12:39 AM
@NikeDattani I know the formalism but have not heard of specific packages for it.

10 hours later… 10:38 AM
If the constraint equation is expressed with inequality ( like < or <=), is it considered non-holonomic?
like for particles in closed spherical shell?

2 hours later… 12:58 PM
Yes, that's a classic example of a non-holonomic constraint iirc

2 hours later… 2:35 PM
0  I have a question about my Physics Stack Exchange post: ODE of a beam on an elastic foundation Please reopen my edited question. This was not a homework-type question! I have presented a solution from a book, which I do not understand. Thank you! 3:32 PM
I don't really get the point of the "candidate score" thing for elections. Seems like it's trying to be a tl;dr

1 hour later… 4:42 PM
0  I asked this question about what it is (if anything) that provides and upper limit to the speed of a turbine in a fluid stream: Maximum rotation rate of a turbine in a fluid with a given speed It was closed as "engineering". The linked meta post says: Are any engineering questions allowed? Quest... I think rigid bodies allow for time asymmetric potentials :/ Is this a known fact? 5:05 PM
No reason why you can't just throw a delta potential in to a non-relativistic Lagrangian I don't think
@MoreAnonymous Skimming your post it looks like you set a constant $\alpha$ equal to a function, but ignored differentiating $\alpha$ in the EL equations $\alpha$ is a constant 0  I'm sorry for being asking non clarified questions. That won't be repeated. Is it ok to remove the ban? The last equality in your post doesn't look like a constant, and if it is just the value of that function at a point then it's not the equations you were trying to get in the first place 5:19 PM
@bolbteppa The classic slap
Interaction that lasts only a moment in time 5:38 PM
Right that's a delta function centered at $t_{unfortunate}$ 5:56 PM
@bolbteppa If you solve it you get the collision you wanted. I agree this is not a time symmetric potential though
Note if you go backward in time $\alpha \neq \frac{m_1 m_2}{m_1 + m_2} \frac{(\vec r_1 - \vec r_2) \cdot (\vec v_1 ' - \vec v_2 ') }{|\vec r_1 - \vec r_2|^2}$
the post collision velocities are $\vec v_1'$ and $\vec v_2'$ 6:19 PM
You derived $m \ddot{x}_1 = - 2 \alpha(x_1 - x_2)\delta(t - t_c)$. This is not $\frac{d \vec p_1}{dt} = - \frac{2 m_1 m_2}{m_1 + m_2}\frac{(\vec r_1 - \vec r_2) \cdot(\vec v_1 - \vec v_2)}{|\vec r_1 - \vec r_2|^2} (\vec r_1 - \vec r_2)\delta(t-t_c)$ and you can't just set $\alpha$ to be equal to the missing part $\alpha = \frac{m_1 m_2}{m_1 + m_2} \frac{(\vec r_1 - \vec r_2) \cdot (\vec v_1 - \vec v_2) }{|\vec r_1 - \vec r_2|^2}$ because its a function but you treated it like a constant in $L$ 6:42 PM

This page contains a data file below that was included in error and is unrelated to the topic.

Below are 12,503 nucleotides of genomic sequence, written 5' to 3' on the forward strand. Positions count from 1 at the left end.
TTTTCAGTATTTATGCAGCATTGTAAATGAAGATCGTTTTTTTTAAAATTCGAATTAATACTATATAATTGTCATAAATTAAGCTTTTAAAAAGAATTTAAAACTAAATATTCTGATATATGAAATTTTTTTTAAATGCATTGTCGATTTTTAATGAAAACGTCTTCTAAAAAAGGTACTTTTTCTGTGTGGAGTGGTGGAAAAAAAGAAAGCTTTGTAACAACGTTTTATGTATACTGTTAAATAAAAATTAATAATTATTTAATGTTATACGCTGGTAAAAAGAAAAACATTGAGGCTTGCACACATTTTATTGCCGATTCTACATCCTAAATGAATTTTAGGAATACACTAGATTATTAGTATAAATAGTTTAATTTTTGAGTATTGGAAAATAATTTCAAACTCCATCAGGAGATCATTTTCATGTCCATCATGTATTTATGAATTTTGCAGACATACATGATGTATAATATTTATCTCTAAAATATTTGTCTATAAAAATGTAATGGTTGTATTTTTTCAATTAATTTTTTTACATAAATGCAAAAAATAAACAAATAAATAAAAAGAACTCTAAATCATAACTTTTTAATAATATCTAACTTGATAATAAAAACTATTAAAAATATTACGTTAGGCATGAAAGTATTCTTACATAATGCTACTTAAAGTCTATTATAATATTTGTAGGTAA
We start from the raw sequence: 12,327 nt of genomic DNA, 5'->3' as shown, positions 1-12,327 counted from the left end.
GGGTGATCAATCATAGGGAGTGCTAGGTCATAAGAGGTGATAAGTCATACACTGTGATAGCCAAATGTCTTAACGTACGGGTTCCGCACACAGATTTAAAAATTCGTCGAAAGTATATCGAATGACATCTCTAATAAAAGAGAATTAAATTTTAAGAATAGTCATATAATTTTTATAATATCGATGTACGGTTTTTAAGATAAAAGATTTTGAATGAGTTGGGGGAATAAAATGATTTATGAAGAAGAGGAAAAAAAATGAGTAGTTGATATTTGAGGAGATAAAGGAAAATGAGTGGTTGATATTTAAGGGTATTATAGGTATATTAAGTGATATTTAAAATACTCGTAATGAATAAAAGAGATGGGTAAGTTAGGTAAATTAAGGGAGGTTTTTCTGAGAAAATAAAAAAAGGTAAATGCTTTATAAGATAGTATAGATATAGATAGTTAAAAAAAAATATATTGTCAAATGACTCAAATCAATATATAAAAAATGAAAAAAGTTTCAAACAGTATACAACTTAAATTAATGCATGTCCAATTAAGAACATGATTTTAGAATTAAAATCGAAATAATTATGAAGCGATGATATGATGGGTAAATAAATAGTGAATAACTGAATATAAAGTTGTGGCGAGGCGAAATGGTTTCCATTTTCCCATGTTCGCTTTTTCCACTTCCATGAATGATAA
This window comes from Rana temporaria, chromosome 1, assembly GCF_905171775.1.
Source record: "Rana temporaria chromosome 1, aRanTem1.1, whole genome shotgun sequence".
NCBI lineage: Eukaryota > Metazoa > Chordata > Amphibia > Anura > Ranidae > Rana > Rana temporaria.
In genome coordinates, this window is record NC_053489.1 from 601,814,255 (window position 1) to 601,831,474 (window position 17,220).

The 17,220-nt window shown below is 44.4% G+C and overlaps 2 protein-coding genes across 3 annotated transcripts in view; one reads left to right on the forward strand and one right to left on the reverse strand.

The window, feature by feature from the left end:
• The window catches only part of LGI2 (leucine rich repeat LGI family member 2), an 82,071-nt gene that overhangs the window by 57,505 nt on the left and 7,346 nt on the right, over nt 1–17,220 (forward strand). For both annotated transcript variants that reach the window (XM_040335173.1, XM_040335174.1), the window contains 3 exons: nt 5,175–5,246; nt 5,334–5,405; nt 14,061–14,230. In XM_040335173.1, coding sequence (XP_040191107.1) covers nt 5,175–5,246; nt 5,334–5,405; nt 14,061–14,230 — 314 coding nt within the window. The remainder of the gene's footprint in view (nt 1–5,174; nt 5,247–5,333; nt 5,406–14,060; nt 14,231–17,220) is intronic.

@bolbteppa So I think of things physically .. .Is there any experiment you can do distinguish between both cases? Let $\tilde \alpha = \frac{2 m_1 m_2}{m_1 + m_2}\frac{(\vec r_1 - \vec r_2) \cdot(\vec v_1 - \vec v_2)}{|\vec r_1 - \vec r_2|^2}(t)$ and $\alpha = \tilde \alpha(t_c)$ ? Technically $\delta(t - t_c)$ is zero everywhere except at $t_c$ where it's infinite so not sure what it means physically, usually there's an integral somewhere letting us avoid these issues but here I don't see how you can invoke one. Further I'm not sure what you're saying but it sounds like what you're saying could mean we can replace $\alpha$ by anything not just one specific form 7:08 PM
@bolbteppa I think the force experienced in an ideal collision is infinite (this is well known) ...$\Delta p / \Delta t$ ... Change in momentum is finite while delta t goes to $0$ ... And yes you could write any $\alpha$ but then you wouldn't be modelling a collision

3 hours later… 9:47 PM
0  I read in an answer to a question I read that a defense for if a question is accused of being non mainstream is applications of established science to new systems where they clearly apply. One naive interpretation I can think of is that if it's possible to use the mathematics of a model in mainst... 10:37 PM
@MoreAnonymous collisions are when the particles touch, not a fixed time regardless of particle position
as someone said in the comments, you probably want to look at this en.wikipedia.org/wiki/Hard_spheres